Emergency funds. Safety funds. Cash on hand. Whatever name you call it, we settle our financial affairs in cash.
I’ve stated emergency funds are the center piece of having your financial life together. It’s there in case things go wrong or something major breaks and needs replacement. It’s there to prevent you from going into debt to pay for something that needs immediate replacing.
Whatever your emergency fund is designed for, be sure to include a little extra on top to handle routine maintenance on your home.
Maintenance is just an inherent part of owning something. If you have a home, having part of your emergency fund dedicated to maintenance costs can go along in preventing something from a real emergency.
The maintenance cost of maintaining it year and year out can be a few thousand dollars. So, on top of your emergency fund, set aside some extra to handle these expenses.
Some expenses may be that need to paint your home, put up a new fence, repair your outdoor sprinkling system, cleaning your rain gutters, pressure washing your drive way, re-seeding or revitalizing your lawn, busted water pipes, insulation checkups, terminate prevention, garage repairs, roof replacement, etc. Makes you want to own your home now huh?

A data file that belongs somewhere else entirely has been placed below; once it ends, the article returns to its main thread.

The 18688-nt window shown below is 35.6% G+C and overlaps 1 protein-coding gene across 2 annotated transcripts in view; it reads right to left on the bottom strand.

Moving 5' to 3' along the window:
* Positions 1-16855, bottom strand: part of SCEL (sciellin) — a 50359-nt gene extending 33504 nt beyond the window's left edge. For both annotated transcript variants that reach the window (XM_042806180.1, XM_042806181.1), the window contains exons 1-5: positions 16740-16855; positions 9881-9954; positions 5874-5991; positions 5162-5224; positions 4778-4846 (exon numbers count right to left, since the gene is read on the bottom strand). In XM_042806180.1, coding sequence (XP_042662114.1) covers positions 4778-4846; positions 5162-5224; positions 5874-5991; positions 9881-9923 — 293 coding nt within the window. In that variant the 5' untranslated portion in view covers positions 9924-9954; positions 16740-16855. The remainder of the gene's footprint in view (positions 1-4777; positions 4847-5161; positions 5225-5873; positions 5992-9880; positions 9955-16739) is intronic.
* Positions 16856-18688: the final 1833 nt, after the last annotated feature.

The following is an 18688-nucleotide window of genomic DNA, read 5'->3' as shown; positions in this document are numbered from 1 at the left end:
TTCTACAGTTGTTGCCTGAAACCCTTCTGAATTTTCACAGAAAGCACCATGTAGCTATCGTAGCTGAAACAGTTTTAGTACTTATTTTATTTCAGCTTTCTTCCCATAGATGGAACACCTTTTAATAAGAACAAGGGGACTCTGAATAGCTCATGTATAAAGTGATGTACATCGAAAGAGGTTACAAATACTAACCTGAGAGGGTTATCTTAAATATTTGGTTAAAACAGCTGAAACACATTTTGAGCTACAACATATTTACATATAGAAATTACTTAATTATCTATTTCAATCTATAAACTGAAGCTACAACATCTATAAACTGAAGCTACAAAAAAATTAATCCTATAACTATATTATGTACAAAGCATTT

Make no mistake. These costs are real and are necessary, especially if you stay in the home for a long period of time. You don’t have to do them all at once, but putting cash into the maintenance of your home year in and year out prevents major things down the line and keeps your home looking good.
But how much should you set a side? I prefer to use the 1% rule. This rule states that 1% of your purchase price is set aside to handle maintenance needs. For example, if your home costs $200,000, you want to set aside $2,000 for maintenance. It’s just a starting point. You may need more, you may need less. Depending on how big your home is and how much activity goes on it, you may want to do 3% (or $6,000 on a $200,000 home).
You may not need such a fund if your home is brand new. But the older it gets, the more likely you’ll need the cash on hand to handle maintenance needs.
You know you need to maintain to keep it operating so set aside additional cash for it on top of your regular emergency fund. This way, if you need to take care of a major repair in your home and you happen to lose your job at the same time, you have funds to cover it (or a portion of it) until things turn positive.